Of the eight insurers offering sum insured cover, prices varied depending on region and house size.
Youi had the highest prices in Auckland and Wellington. Its premium for house and contents cover was close to $6000 a year for our large home in Wellington – $2800 above the median. The company would not give us quotes for our Hamilton or Christchurch addresses, due to the “risk of inundation” at the locations.
Lantern also stood out for its pricey premiums, with the highest quotes for our properties in Hamilton and Dunedin. The company rated below average for customer satisfaction in our survey.
State Insurance offered the cheapest prices in Christchurch. However, it also rated below average in the satisfaction stakes.
We asked insurers to quote annual premiums for comprehensive policies for three profiles:
Renter: our young worker wants contents-only insurance for belongings worth $35,000.
Standard home: our couple wants to insure their home for $400,000 and their contents for $90,000.
Large home: our family of four wants to insure their home for $800,000 and their contents for $140,000.
We’ve made these assumptions:
Most companies offered discounts for taking out combined house-and-contents policies and for being claims-free for a set number of years. We accepted these discounts. Other discounts are noted in our premium comparison tool below.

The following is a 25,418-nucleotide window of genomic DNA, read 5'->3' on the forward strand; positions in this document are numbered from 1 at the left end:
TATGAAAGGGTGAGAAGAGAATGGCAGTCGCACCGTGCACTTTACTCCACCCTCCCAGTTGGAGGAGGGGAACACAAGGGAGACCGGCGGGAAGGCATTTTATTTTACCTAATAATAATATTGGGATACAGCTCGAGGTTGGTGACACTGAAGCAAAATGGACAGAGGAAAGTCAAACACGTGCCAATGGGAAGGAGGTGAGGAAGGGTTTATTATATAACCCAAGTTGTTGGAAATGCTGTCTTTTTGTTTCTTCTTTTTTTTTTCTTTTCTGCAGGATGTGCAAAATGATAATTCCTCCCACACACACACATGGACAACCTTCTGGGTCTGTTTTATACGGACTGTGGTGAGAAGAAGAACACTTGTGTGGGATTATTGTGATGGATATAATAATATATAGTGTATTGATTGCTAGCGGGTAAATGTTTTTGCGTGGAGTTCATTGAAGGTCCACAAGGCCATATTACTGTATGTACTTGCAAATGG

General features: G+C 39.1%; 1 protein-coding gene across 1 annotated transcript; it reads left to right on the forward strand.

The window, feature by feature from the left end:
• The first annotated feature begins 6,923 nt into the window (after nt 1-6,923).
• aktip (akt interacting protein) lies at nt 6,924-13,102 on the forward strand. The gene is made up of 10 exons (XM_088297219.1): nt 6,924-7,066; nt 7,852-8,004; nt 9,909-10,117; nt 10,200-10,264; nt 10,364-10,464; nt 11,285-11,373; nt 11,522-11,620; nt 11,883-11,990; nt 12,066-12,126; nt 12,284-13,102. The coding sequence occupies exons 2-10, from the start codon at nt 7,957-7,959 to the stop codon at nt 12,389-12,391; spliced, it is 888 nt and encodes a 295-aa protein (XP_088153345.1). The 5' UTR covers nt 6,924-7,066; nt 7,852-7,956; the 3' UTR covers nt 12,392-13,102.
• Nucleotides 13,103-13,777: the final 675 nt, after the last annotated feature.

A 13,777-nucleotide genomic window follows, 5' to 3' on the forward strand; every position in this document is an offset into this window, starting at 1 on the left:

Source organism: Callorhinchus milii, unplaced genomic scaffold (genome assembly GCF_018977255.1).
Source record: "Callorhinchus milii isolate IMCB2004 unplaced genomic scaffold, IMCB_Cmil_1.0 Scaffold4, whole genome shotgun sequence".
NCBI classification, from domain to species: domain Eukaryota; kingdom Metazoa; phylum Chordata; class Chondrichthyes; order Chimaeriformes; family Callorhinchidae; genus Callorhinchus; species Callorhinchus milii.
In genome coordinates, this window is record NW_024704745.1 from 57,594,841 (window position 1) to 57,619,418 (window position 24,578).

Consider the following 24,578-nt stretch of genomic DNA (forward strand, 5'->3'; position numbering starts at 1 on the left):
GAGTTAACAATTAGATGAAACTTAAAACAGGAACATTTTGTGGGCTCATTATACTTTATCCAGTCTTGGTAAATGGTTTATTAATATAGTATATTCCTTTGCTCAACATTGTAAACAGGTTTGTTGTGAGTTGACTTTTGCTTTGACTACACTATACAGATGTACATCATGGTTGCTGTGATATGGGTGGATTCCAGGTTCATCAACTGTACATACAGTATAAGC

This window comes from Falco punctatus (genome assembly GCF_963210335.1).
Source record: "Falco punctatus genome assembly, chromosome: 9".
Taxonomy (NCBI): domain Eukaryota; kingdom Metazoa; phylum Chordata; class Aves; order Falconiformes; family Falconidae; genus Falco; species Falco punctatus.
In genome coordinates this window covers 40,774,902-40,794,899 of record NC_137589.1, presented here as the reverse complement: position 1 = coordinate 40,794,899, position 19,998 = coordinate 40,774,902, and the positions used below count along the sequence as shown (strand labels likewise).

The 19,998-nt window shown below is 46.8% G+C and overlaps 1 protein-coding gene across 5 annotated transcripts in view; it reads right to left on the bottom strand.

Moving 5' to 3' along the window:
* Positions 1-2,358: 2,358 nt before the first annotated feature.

Your insurance premium includes a levy that goes to the Earthquake Commission (EQC).
The Earthquake Commission’s cover is called EQCover. It kicks in after an earthquake or other natural disaster, but you usually have to have private insurance to be eligible.
In an earthquake, EQCover pays:
For other events, such as floods and storms, EQCover is only for land damaged. Just like private insurance policies, there are several conditions to meet and exclusions – it’s worth checking the fine print on the EQC website before disaster strikes.
If you’ve been denied private insurance, you can apply to EQC for Direct EQCover. It’s decided case-by-case . You have to prove you haven’t been able to get private insurance. Less than 500 properties have got Direct EQCover.
If you can’t afford full cover from an insurance company, you could ask if it offers a fire only, or fire and burglary policy. This would be cheaper than all-risk cover and would mean you were still entitled to EQCover.
One of the biggest misunderstandings between insurers and homeowners is over the word “flood”. Every year many thousands of Kiwis find water damage to their homes and properties, which they think is caused by a “flood” but is actually the result of slowly leaking water from outside or from water pipes.
A burst pipe might be classed as gradual damage if it’s simply worn out from continuous use. Sometimes the resulting damage will be covered – but don’t assume it is.
Even when it’s a real flood from a storm or burst pipes, you need to be wary. If you haven’t told your insurer about previous floods you may not be covered. And don’t increase your cover when the floodwaters lap into your home, as one homeowner tried. The insurance company later tracked down regional-council aerial photographs that showed the house was already being flooded when the call was made.